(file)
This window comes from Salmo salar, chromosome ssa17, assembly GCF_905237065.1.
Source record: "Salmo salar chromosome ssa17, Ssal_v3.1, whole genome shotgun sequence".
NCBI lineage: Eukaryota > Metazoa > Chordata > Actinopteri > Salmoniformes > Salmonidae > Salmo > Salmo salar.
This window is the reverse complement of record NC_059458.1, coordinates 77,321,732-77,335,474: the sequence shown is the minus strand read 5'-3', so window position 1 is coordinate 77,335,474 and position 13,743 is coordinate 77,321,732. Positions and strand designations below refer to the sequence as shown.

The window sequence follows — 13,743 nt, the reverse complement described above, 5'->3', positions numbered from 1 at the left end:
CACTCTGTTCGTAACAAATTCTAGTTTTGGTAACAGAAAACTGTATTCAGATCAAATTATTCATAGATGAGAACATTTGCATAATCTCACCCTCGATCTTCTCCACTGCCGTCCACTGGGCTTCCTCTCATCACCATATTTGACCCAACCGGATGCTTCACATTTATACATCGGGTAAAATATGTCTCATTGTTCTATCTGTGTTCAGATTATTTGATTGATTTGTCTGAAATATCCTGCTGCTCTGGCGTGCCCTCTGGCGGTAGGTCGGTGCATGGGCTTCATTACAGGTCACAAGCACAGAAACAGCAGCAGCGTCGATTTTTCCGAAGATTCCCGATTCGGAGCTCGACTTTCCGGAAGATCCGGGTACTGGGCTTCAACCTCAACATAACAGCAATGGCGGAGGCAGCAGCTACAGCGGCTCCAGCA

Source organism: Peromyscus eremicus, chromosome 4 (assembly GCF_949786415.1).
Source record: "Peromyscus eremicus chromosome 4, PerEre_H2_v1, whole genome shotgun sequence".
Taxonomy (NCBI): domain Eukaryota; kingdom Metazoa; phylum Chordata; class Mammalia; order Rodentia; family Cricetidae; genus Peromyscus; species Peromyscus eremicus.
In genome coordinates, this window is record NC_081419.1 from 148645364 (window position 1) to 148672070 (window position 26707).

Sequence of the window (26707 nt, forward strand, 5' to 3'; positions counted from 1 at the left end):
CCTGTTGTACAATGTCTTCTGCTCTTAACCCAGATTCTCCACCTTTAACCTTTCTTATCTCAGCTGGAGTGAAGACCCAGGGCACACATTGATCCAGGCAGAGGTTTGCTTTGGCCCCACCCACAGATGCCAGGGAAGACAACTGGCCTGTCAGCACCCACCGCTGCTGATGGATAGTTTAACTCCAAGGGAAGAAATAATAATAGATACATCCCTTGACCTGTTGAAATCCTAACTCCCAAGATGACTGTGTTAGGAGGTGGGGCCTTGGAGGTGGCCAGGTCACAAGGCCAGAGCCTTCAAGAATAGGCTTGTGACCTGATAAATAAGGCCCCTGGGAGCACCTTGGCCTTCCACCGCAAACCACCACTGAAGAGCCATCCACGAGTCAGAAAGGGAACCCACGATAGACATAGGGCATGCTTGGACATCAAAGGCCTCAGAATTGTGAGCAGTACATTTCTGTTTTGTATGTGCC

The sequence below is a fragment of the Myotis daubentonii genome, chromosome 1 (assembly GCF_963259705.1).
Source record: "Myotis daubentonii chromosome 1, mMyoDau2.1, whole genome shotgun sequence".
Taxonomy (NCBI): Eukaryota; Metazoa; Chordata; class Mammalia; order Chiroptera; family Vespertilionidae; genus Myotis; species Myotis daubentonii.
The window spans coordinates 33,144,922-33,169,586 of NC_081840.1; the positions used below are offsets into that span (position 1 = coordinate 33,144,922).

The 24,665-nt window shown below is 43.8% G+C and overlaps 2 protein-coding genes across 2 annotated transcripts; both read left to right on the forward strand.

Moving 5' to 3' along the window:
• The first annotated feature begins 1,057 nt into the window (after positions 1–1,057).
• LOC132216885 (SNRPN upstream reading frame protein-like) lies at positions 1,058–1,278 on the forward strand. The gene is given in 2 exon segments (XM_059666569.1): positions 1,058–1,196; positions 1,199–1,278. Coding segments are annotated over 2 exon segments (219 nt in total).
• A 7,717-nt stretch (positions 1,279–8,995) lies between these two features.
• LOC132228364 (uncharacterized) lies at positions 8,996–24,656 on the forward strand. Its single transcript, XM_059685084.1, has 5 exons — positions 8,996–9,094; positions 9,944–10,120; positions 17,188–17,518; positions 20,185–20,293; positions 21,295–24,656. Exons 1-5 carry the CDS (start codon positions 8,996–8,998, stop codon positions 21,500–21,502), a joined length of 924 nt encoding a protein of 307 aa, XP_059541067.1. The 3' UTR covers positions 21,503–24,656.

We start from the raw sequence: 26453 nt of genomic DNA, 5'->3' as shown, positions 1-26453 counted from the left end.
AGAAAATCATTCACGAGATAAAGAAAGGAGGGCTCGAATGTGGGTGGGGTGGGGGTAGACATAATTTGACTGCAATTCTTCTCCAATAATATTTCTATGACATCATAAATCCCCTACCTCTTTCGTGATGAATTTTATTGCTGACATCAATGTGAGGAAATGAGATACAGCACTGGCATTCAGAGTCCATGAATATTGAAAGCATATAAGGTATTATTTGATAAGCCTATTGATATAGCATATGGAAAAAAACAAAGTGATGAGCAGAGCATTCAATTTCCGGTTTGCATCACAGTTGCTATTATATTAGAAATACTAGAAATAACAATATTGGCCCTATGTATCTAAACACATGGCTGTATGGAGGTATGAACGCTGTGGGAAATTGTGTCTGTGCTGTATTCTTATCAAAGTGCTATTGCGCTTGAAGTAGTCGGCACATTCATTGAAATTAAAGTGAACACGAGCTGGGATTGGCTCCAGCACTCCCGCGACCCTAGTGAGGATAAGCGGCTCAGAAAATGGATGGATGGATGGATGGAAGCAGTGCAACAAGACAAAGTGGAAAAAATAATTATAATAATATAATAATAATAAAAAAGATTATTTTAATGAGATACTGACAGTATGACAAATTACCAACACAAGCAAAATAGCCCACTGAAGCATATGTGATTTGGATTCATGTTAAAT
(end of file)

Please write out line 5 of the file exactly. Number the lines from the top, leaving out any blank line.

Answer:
The window sequence follows — 13,743 nt, the reverse complement described above, 5'->3', positions numbered from 1 at the left end: